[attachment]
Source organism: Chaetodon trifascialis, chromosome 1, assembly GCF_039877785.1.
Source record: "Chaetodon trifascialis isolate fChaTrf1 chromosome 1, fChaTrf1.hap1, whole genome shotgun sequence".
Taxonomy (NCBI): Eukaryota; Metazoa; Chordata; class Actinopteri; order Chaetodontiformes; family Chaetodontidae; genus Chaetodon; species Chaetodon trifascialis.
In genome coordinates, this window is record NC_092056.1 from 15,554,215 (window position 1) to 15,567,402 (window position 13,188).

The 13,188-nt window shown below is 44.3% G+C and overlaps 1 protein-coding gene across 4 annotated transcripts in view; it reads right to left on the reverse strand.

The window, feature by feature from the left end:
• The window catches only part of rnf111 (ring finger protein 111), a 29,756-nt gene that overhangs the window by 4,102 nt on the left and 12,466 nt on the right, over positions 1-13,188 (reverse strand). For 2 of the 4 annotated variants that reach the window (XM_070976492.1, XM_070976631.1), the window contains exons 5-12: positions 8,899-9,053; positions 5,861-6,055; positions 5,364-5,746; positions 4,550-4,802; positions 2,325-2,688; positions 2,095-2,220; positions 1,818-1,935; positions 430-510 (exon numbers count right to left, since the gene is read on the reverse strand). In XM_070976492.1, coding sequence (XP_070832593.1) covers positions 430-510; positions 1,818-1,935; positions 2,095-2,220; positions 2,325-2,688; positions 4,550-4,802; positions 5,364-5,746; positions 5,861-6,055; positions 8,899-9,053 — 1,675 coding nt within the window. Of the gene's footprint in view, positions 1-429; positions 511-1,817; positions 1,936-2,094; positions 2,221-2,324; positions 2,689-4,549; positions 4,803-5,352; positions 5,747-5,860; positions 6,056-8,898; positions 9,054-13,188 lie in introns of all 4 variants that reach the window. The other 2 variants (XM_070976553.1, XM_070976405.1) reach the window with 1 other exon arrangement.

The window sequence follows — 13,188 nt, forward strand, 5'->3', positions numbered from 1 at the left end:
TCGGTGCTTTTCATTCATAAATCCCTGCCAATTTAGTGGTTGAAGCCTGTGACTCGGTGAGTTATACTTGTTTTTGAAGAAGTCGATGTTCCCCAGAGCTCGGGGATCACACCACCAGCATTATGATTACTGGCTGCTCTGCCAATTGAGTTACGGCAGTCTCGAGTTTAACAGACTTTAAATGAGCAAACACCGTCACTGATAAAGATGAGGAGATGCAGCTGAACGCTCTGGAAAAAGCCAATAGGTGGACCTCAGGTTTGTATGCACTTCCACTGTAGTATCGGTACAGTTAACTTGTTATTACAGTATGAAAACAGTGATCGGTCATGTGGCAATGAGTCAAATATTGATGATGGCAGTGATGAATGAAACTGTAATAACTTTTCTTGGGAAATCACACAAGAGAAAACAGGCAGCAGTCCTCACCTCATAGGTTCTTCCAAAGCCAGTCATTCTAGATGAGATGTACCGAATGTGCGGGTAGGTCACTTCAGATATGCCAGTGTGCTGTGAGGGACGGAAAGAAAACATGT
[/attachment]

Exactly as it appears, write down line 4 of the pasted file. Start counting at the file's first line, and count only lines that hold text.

In genome coordinates, this window is record NC_092056.1 from 15,554,215 (window position 1) to 15,567,402 (window position 13,188).